"For the deer and the grasses I have written this book, so that we may again be At One with them," writes Tamarack Song in this guide to native lifeways. Though the author is white, the book speaks to readers of every background who seek a connection with their essential self -- that person, deep within, "who dances to the Drum around the ritual Fire, who knows healing lore from times when plants spoke, who yearns for the peace and Blessings of walking again in the Balance of Our Earth." The author shares his unique message: that the lifeways of all Native peoples are essentially one, sharing not just the same ceremonies and life transitions, but the same spirit and reverence for life; and that all of us, regardless of ethnic background or religious upbringing, are essentially Native people. 

The tides of mind: uncovering the spectrum of consciousness by David Hillel Gelernter
This new exploration of the human psyche shows us how the purpose of the mind changes throughout the day. As Gelernter explains, when we are at our most alert, when reasoning and creating new memories is our main mental business, the mind is a computer-like machine that keeps emotion on a short leash and attention on our surroundings. As we gradually tire, however, and descend the "mental spectrum," reasoning comes unglued. Memory ranges more freely, the mind wanders, and daydreams grow more insistent. Self-awareness fades, reflection blinks out, and at last we are completely immersed in our own minds.  By understanding this process, David Gelernter hopes to answer many of our most fundamental questions about the origins of creativity, thought, and consciousness.

Smarter faster better: the secrets of productivity in life and business by Charles Duhigg
At the core of Smarter Faster Better are eight key productivity concepts—motivation, goal setting, focus, decision making, etc—that explain why some people and companies get so much done. Drawing on the latest findings in neuroscience, psychology, and behavioral economics—as well as the experiences of CEOs, educational reformers, four-star generals, FBI agents, airplane pilots, and Broadway songwriters—this book explains that the most productive people, companies, and organizations don’t merely act differently.  They know that productivity relies on making certain choices. The way we frame our daily decisions; the big ambitions we embrace and the easy goals we ignore; the cultures we establish as leaders to drive innovation; the way we interact with data: These are the things that separate the merely busy from the genuinely productive.

Pretty happy: healthy ways to love your body by Kate Hudson
In Pretty Happy, Hudson shows how she honors her relationship with herself through exercise, making the right choices about what she eats, and constantly going back to the drawing board and starting fresh, instead of holding herself to unrealistic standards of perfection and giving up when she falls short.

How to have a good day: harnessing the power of behavioral science to transform our working lives by Caroline Webb
In How to Have a Good Day, Webb explains how to apply behavioral science to our daily tasks and routines. She translates three big scientific ideas into step-by-step guidance that shows us how to set better priorities, make our time go further, be our smartest selves, strengthen our personal impact, be resilient to setbacks, and boost our energy and enjoyment. Through it all, Webb teaches us how to navigate the typical challenges of modern workplaces—from conflict with colleagues to dull meetings and overflowing inboxes—with skill and ease.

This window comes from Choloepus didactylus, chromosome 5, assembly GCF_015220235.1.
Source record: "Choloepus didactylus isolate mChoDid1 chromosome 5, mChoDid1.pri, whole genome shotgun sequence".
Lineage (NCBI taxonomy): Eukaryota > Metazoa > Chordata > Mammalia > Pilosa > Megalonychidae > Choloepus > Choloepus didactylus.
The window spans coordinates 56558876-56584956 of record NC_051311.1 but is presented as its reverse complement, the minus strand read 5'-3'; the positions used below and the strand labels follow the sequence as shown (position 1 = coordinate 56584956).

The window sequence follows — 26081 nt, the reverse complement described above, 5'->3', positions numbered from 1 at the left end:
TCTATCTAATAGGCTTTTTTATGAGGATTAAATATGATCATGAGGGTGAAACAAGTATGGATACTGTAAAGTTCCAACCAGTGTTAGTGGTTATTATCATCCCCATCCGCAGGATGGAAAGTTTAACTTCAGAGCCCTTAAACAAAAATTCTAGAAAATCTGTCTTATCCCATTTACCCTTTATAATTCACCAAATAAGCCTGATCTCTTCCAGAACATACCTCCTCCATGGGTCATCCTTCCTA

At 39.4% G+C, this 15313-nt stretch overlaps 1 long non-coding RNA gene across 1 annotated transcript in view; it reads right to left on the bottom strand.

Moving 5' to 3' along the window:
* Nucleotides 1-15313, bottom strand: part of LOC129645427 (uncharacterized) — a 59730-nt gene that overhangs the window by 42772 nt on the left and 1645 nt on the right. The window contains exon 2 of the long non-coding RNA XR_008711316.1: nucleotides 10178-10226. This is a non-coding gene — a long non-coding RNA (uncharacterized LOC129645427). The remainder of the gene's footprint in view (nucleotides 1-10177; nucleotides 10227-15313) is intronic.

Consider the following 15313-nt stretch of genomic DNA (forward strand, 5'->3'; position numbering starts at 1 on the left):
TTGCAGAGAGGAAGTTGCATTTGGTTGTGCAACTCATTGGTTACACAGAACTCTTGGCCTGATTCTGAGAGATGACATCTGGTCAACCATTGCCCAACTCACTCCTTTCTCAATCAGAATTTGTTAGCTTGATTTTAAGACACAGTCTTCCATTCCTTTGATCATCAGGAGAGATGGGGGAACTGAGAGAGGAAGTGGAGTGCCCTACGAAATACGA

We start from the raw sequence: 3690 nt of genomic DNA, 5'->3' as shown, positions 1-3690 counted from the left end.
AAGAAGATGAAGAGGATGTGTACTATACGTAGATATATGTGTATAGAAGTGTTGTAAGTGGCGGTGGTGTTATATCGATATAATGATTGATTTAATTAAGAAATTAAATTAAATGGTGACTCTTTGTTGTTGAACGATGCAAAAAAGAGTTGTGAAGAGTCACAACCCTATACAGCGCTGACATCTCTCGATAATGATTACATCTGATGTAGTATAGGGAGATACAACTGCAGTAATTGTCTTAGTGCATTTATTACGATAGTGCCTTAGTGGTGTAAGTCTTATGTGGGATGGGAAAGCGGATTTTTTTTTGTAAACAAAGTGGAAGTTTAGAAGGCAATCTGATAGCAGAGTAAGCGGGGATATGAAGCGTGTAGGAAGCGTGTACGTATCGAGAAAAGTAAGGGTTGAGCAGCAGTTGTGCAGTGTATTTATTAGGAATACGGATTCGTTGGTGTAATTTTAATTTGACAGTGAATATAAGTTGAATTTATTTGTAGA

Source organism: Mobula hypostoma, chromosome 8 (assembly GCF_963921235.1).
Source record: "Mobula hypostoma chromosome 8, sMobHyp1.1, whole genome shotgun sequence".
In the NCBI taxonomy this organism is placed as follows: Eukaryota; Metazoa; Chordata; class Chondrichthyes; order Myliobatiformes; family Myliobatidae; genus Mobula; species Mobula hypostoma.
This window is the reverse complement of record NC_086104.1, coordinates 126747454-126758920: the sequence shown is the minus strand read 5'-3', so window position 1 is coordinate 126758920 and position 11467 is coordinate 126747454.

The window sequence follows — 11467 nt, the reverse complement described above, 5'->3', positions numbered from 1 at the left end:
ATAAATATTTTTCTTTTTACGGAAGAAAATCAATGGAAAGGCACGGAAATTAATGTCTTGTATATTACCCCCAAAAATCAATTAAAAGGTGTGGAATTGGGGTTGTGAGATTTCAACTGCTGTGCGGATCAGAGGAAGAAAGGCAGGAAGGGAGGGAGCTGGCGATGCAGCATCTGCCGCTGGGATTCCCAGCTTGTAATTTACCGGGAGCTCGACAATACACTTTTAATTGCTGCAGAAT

The 30-day sobriety solution: how to cut back or quit drinking in the privacy of your own home by Jack Canfield
Organized into five phases that span 30-day periods, this book guides you through each day with practical exercises that, over time, allow you to more easily make positive choices again and again. Canfield’s program moves systematically from beliefs (including limiting ones) to feelings and emotions to concrete actions and behaviors that promote better outcomes.
Integrating neuroscience, cognitive therapy, proven tools, and teachings, The 30-Day Sobriety Solution is a clear, practical daily program designed to help you achieve your goals—whether that’s getting sober or just cutting back—and create positive, permanent change in your life.

Presence: bringing your boldest self to your biggest challenges by Amy Joy Casselberry Cuddy
By accessing our personal power, we can achieve "presence," the state in which we stop worrying about the impression we're making on others and instead adjust the impression we've been making on ourselves. As Harvard professor Amy Cuddy's revolutionary book reveals, we don't need to embark on a grand spiritual quest or complete an inner transformation to harness the power of presence. Instead, we need to nudge ourselves, moment by moment, by tweaking our body language, behavior, and mind-set in our day-to-day lives.

Living with intent: my somewhat messy journey to purpose, peace, and joy by Mallika Chopra
Living with Intent is a chronicle of Mallika Chopra’s search to find more meaning, joy, and balance in life. She hopes that by telling her story, she can inspire others with her own successes (and failures) as well as share some of the wisdom she has gathered from friends, experts, and family along the way— people like her dad, Deepak, as well as Eckhart Tolle, Marianne Williamson, Arianna Huffington, Andrew Weil, and Dan Siegel. She also provides a practical road map for how we can all move from thought to action to outcome.

--Ellen Moore, Webmaster